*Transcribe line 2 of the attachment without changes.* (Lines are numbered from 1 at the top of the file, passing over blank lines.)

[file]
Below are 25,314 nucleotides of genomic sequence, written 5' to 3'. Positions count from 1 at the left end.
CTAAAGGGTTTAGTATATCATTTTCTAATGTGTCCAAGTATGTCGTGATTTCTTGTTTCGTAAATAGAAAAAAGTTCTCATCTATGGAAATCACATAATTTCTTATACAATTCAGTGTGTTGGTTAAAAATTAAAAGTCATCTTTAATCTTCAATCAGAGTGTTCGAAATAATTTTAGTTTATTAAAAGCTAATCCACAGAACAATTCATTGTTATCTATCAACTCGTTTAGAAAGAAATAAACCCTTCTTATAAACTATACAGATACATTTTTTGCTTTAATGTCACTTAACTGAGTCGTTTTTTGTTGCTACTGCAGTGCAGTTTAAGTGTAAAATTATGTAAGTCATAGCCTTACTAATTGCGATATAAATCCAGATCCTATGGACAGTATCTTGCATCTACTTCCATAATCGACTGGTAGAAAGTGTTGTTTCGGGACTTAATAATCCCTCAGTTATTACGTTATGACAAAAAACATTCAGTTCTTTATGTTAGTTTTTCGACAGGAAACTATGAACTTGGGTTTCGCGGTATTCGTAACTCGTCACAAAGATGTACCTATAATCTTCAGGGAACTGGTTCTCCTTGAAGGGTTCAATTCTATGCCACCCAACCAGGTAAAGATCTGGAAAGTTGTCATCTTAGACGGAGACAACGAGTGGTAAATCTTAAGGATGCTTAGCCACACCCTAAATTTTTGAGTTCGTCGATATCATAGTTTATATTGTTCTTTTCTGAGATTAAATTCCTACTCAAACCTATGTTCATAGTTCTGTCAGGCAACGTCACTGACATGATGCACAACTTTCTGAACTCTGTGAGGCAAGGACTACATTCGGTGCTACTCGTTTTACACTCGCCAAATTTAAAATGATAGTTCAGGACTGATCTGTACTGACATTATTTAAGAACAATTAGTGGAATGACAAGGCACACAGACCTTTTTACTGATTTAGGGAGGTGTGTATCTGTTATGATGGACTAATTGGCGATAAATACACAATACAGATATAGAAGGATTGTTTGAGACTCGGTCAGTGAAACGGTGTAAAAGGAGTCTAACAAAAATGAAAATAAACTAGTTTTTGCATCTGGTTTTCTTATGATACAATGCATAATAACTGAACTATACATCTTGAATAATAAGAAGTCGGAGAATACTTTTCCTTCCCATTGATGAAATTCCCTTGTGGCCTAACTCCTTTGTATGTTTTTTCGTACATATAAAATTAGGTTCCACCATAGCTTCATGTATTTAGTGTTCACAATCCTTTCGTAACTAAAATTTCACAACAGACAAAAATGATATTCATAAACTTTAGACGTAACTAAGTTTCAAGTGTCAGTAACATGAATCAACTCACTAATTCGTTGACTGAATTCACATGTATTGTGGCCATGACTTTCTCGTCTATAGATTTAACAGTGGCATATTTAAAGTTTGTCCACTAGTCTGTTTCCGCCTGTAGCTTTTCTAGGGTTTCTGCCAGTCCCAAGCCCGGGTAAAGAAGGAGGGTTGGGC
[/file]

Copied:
CTAAAGGGTTTAGTATATCATTTTCTAATGTGTCCAAGTATGTCGTGATTTCTTGTTTCGTAAATAGAAAAAAGTTCTCATCTATGGAAATCACATAATTTCTTATACAATTCAGTGTGTTGGTTAAAAATTAAAAGTCATCTTTAATCTTCAATCAGAGTGTTCGAAATAATTTTAGTTTATTAAAAGCTAATCCACAGAACAATTCATTGTTATCTATCAACTCGTTTAGAAAGAAATAAACCCTTCTTATAAACTATACAGATACATTTTTTGCTTTAATGTCACTTAACTGAGTCGTTTTTTGTTGCTACTGCAGTGCAGTTTAAGTGTAAAATTATGTAAGTCATAGCCTTACTAATTGCGATATAAATCCAGATCCTATGGACAGTATCTTGCATCTACTTCCATAATCGACTGGTAGAAAGTGTTGTTTCGGGACTTAATAATCCCTCAGTTATTACGTTATGACAAAAAACATTCAGTTCTTTATGTTAGTTTTTCGACAGGAAACTATGAACTTGGGTTTCGCGGTATTCGTAACTCGTCACAAAGATGTACCTATAATCTTCAGGGAACTGGTTCTCCTTGAAGGGTTCAATTCTATGCCACCCAACCAGGTAAAGATCTGGAAAGTTGTCATCTTAGACGGAGACAACGAGTGGTAAATCTTAAGGATGCTTAGCCACACCCTAAATTTTTGAGTTCGTCGATATCATAGTTTATATTGTTCTTTTCTGAGATTAAATTCCTACTCAAACCTATGTTCATAGTTCTGTCAGGCAACGTCACTGACATGATGCACAACTTTCTGAACTCTGTGAGGCAAGGACTACATTCGGTGCTACTCGTTTTACACTCGCCAAATTTAAAATGATAGTTCAGGACTGATCTGTACTGACATTATTTAAGAACAATTAGTGGAATGACAAGGCACACAGACCTTTTTACTGATTTAGGGAGGTGTGTATCTGTTATGATGGACTAATTGGCGATAAATACACAATACAGATATAGAAGGATTGTTTGAGACTCGGTCAGTGAAACGGTGTAAAAGGAGTCTAACAAAAATGAAAATAAACTAGTTTTTGCATCTGGTTTTCTTATGATACAATGCATAATAACTGAACTATACATCTTGAATAATAAGAAGTCGGAGAATACTTTTCCTTCCCATTGATGAAATTCCCTTGTGGCCTAACTCCTTTGTATGTTTTTTCGTACATATAAAATTAGGTTCCACCATAGCTTCATGTATTTAGTGTTCACAATCCTTTCGTAACTAAAATTTCACAACAGACAAAAATGATATTCATAAACTTTAGACGTAACTAAGTTTCAAGTGTCAGTAACATGAATCAACTCACTAATTCGTTGACTGAATTCACATGTATTGTGGCCATGACTTTCTCGTCTATAGATTTAACAGTGGCATATTTAAAGTTTGTCCACTAGTCTGTTTCCGCCTGTAGCTTTTCTAGGGTTTCTGCCAGTCCCAAGCCCGGGTAAAGAAGGAGGGTTGGGC